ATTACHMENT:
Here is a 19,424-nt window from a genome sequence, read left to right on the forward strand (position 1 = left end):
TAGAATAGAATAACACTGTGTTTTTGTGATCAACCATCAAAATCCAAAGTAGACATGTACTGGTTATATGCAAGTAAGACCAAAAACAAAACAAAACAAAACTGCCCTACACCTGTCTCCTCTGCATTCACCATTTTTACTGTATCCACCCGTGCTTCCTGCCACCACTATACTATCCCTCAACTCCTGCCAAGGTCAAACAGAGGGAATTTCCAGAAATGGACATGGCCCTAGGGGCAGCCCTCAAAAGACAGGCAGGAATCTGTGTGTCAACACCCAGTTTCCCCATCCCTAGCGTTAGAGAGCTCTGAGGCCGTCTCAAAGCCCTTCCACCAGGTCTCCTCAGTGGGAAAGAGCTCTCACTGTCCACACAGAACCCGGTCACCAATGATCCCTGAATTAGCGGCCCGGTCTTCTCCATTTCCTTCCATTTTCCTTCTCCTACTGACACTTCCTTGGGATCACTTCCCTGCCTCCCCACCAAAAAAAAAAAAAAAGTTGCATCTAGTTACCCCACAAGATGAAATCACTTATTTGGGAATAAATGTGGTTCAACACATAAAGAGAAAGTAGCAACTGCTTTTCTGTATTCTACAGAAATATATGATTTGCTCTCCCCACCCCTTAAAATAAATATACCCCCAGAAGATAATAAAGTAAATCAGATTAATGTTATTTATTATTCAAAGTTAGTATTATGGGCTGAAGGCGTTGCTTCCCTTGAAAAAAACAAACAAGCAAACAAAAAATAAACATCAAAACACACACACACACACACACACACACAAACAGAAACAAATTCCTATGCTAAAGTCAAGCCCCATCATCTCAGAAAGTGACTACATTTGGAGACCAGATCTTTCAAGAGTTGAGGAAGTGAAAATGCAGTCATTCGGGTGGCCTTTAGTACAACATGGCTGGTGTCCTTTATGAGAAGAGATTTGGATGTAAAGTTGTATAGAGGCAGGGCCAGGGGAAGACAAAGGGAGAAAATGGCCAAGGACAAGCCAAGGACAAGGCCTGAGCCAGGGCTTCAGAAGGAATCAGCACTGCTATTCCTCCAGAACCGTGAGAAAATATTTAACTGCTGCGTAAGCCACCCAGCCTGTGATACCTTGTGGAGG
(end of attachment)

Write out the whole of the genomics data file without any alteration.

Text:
Here is a 19,424-nt window from a genome sequence, read left to right on the forward strand (position 1 = left end):
TAGAATAGAATAACACTGTGTTTTTGTGATCAACCATCAAAATCCAAAGTAGACATGTACTGGTTATATGCAAGTAAGACCAAAAACAAAACAAAACAAAACTGCCCTACACCTGTCTCCTCTGCATTCACCATTTTTACTGTATCCACCCGTGCTTCCTGCCACCACTATACTATCCCTCAACTCCTGCCAAGGTCAAACAGAGGGAATTTCCAGAAATGGACATGGCCCTAGGGGCAGCCCTCAAAAGACAGGCAGGAATCTGTGTGTCAACACCCAGTTTCCCCATCCCTAGCGTTAGAGAGCTCTGAGGCCGTCTCAAAGCCCTTCCACCAGGTCTCCTCAGTGGGAAAGAGCTCTCACTGTCCACACAGAACCCGGTCACCAATGATCCCTGAATTAGCGGCCCGGTCTTCTCCATTTCCTTCCATTTTCCTTCTCCTACTGACACTTCCTTGGGATCACTTCCCTGCCTCCCCACCAAAAAAAAAAAAAAAGTTGCATCTAGTTACCCCACAAGATGAAATCACTTATTTGGGAATAAATGTGGTTCAACACATAAAGAGAAAGTAGCAACTGCTTTTCTGTATTCTACAGAAATATATGATTTGCTCTCCCCACCCCTTAAAATAAATATACCCCCAGAAGATAATAAAGTAAATCAGATTAATGTTATTTATTATTCAAAGTTAGTATTATGGGCTGAAGGCGTTGCTTCCCTTGAAAAAAACAAACAAGCAAACAAAAAATAAACATCAAAACACACACACACACACACACACACACAAACAGAAACAAATTCCTATGCTAAAGTCAAGCCCCATCATCTCAGAAAGTGACTACATTTGGAGACCAGATCTTTCAAGAGTTGAGGAAGTGAAAATGCAGTCATTCGGGTGGCCTTTAGTACAACATGGCTGGTGTCCTTTATGAGAAGAGATTTGGATGTAAAGTTGTATAGAGGCAGGGCCAGGGGAAGACAAAGGGAGAAAATGGCCAAGGACAAGCCAAGGACAAGGCCTGAGCCAGGGCTTCAGAAGGAATCAGCACTGCTATTCCTCCAGAACCGTGAGAAAATATTTAACTGCTGCGTAAGCCACCCAGCCTGTGATACCTTGTGGAGG